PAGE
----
“Distrust That Particular Flavor” is by William Gibson.

Disclaimer – William Gibson is one of my fav authors of all time, so yep, I admit I am more than a little biased when it comes to reviewing his stuff. So, I guess you should take this review with a grain or at very least remember that it was written by…dare I say? A fan.

For those who aren’t familiar with the works of William Gibson (kind of unbelievable to me, but I admit my bias) you will be surprised how much impact this guy living and writing sci-fi in Vancouver has shaped and influenced your life and experiences. If you have heard the any words beginning with “cyber” – most recently in the Canadian news “cyber-bullying” – heard a joke about wanting to download skills or information or implanting a chip in your brain to avoid reading or practicing, you have been influenced by William Gibson.

Gibson made his career writing sci-fi that primarily imagined a technology-based dark future.

This book is a collection of non-fiction essays that Gibson has written and published in various sources over the years, his first publication of this kind.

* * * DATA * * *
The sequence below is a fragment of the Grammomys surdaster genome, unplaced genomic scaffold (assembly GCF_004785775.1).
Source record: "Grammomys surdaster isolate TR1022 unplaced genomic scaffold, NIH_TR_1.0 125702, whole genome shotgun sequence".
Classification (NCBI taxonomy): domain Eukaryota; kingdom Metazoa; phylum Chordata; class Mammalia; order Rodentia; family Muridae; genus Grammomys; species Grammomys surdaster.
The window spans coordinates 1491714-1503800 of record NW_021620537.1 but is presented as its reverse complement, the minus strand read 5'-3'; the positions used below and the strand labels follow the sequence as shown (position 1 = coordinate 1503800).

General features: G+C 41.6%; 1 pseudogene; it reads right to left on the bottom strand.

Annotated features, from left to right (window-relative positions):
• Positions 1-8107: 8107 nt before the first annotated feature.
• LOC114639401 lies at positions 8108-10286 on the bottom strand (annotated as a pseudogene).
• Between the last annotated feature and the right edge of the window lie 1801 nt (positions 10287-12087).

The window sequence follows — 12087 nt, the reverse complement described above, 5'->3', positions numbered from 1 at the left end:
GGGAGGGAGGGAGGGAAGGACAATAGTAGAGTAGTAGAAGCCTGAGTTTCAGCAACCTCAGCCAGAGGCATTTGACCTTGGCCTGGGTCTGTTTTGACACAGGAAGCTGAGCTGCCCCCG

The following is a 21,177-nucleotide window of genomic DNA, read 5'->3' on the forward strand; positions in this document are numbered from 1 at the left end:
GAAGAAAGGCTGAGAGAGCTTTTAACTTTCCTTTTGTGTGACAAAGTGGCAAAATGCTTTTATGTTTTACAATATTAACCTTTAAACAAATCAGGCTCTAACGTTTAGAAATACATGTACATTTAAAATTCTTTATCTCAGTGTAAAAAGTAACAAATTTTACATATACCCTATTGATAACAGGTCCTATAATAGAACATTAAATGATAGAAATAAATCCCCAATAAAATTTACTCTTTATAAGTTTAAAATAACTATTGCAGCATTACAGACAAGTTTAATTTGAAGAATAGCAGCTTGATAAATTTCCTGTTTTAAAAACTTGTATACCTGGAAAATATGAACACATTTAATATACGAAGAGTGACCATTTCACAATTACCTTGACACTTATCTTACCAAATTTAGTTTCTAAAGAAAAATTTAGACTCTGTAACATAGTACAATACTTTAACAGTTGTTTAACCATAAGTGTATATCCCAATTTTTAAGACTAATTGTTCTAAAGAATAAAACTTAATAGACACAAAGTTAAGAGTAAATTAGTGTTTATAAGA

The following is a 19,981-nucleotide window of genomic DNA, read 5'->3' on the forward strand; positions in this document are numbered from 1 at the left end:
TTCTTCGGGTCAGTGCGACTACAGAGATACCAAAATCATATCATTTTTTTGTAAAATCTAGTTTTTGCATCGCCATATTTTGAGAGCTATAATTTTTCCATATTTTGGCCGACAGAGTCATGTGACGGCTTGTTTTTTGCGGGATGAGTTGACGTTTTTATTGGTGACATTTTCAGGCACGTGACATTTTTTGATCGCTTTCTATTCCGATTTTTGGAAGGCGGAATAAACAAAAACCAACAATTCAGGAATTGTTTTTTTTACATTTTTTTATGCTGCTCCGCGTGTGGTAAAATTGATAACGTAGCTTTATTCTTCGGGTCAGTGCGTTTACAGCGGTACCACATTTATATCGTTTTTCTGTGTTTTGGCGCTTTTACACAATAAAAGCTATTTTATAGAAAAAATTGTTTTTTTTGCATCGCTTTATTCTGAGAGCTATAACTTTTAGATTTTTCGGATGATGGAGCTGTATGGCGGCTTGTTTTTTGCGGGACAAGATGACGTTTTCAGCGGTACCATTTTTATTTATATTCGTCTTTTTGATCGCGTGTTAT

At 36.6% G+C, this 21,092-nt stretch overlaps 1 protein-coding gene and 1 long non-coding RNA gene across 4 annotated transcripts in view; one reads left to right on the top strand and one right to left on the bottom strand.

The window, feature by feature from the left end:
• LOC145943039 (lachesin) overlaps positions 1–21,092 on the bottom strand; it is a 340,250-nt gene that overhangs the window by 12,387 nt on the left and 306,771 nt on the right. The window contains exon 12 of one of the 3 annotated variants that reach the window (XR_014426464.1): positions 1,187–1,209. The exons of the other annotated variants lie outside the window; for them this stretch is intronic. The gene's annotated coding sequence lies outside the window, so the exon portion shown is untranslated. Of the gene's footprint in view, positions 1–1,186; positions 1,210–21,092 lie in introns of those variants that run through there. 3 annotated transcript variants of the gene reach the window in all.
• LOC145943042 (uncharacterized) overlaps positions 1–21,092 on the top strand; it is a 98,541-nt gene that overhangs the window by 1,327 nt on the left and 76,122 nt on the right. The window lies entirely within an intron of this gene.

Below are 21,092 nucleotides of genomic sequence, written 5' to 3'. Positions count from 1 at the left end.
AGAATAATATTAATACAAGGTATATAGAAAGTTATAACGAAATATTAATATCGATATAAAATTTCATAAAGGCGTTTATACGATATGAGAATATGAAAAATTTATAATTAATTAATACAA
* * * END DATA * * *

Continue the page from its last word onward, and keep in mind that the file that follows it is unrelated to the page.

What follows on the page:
Interesting read, Gibson’s non-fictions style is strongly evocative of his fictional style, winding through unexpected twists and turns and his allows himself to get caught up the journey, often he ends a piece by explaining how he isn’t sure if he accomplished the point he was given in writing the piece.

The essays are prefaced by Gibson sharing a bit about his writing process and the difference in his fictional and non-fictional process. For me, this part was fascinating, I loved hearing and reading about the artistic and creative process and that he took some time to explain his struggles with writing non-fiction and taking direction and not writing to his content.

Gibson’s essays are on various topics – his love of Japan, collecting, watches, his personal adventure of getting a computer and learning about email, eBay and using the internet.

Excellent read that indulged my love of non-fiction essays but still felt like a short stories.

I recommend this to anyone who has read anything by Gibson or anyone who wants an insight into the non-fictional mind of the guy who imagined the internet years before technology made it so.